Score another victory for Jeffrey Smith’s Starboard Value. In a deal urged by the New York activist firm, Staples agreed to acquire rival Office Depot for $6.3 billion. The deal will pay shareholders $7.25 in cash and 0.2188 a share in Staples stock, or about $11 per Office Depot share. That works out to a 44 percent premium over Office Depot’s closing price as of February 2 and a premium of 65 percent over the 90-day average closing price. According to the joint announcement, Staples began discussing a possible acquisition of Office Depot last September. In early December, Starboard disclosed that it held a 6 percent stake in Staples and boosted its position in Office Depot to 9.9 percent. Two weeks ago Smith sent a letter to Staples Chairman and CEO Ronald Sargent insisting that the office products retailer seek a merger with Office Depot.
“For a variety of reasons, we believe that now is the right time to pursue such a transaction, and we urge you to immediately retain a reputable investment bank and legal advisors to assist the board in evaluating, structuring and executing a transaction with Office Depot,” Smith wrote in the open letter. In 2013 Starboard nominees secured three seats on Office Depot’s board, including one held by Smith. He resigned last September after playing a role in selecting the new CEO.
Animal health company Zoetis announced that it agreed to appoint William Doyle, a member of Pershing Square Capital Management’s investment team, to its board of directors. The Pfizer spinoff said it will expand its board to 10 directors and that it will add another independent director in the future that is acceptable to both the company and Pershing Square. Under the deal, Pershing Square, headed by William Ackman, and Sachem Head Capital Management, run by former Pershing Square analyst Scott Ferguson, agreed to certain standstill provisions. Sachem Head said in a separate regulatory filing that the New York-based hedge fund firm, which owns 0.9 percent of Zoetis’ shares, is no longer part of a filing group with Pershing Square. Therefore, it will not file 13D reports with regulators unless, of course, it accumulates at least 5 percent of the shares. Pershing Square owns 8.3 percent of the total shares.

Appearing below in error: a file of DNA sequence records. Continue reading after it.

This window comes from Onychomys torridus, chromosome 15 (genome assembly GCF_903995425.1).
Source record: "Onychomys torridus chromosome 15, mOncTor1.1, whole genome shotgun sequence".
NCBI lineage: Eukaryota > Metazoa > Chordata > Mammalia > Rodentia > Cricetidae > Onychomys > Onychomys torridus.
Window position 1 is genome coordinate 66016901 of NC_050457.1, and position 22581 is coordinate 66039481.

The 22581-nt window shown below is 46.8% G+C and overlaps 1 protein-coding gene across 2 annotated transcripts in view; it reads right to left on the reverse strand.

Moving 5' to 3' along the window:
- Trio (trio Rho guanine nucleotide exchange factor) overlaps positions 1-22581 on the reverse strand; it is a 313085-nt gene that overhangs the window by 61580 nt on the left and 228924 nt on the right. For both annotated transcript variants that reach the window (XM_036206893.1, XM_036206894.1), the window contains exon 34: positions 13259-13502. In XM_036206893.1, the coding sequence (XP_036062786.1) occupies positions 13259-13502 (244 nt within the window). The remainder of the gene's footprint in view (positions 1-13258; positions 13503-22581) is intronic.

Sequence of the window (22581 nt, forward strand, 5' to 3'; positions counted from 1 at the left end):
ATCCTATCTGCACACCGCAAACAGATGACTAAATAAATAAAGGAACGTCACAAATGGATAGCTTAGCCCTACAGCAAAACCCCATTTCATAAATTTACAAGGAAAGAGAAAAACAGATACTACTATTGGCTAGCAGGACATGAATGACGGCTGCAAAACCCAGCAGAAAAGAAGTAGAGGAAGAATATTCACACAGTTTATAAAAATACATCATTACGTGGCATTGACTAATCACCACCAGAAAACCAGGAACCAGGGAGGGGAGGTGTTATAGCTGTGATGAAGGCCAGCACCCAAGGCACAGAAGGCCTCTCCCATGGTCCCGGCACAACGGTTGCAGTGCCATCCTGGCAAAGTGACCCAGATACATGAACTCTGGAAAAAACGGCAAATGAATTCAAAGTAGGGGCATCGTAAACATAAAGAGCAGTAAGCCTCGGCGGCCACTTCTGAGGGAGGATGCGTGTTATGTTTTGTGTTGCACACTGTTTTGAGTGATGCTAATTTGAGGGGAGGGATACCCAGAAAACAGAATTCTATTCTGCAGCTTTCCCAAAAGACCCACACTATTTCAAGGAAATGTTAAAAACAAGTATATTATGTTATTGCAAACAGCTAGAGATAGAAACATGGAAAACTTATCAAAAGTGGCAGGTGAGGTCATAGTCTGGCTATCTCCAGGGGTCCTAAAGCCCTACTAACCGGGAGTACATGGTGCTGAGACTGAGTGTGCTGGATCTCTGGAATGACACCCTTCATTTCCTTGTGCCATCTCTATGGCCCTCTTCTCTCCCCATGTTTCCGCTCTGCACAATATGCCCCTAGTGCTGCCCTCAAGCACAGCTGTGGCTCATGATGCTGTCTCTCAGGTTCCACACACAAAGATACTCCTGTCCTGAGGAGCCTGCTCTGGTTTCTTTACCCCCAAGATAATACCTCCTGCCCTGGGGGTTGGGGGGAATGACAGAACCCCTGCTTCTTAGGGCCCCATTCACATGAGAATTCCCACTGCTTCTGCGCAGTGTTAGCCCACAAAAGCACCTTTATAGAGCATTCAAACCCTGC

The Credit Suisse Liquid Alternative Beta Index, which tries to reflect the performance of the overall hedge fund industry, declined by 0.31 percent in January. The managed futures strategy surged last month, rising 8.2 percent. Long-short fell 1.24 percent.
Credit Suisse endorsed San Francisco-based Marcato Capital Management’s plan to split Lear Corporation into two separate companies. In a note to clients, the investment bank says the auto seat business and the electrical division “have little synergies and their opposing growth/capital intensity profiles make it challenging for some investors to own and appropriately value” the stock. Credit Suisse, which maintained its Outperform rating and $115 price target, also said the company has “enough balance sheet capacity” to fund a $1 billion repurchase program.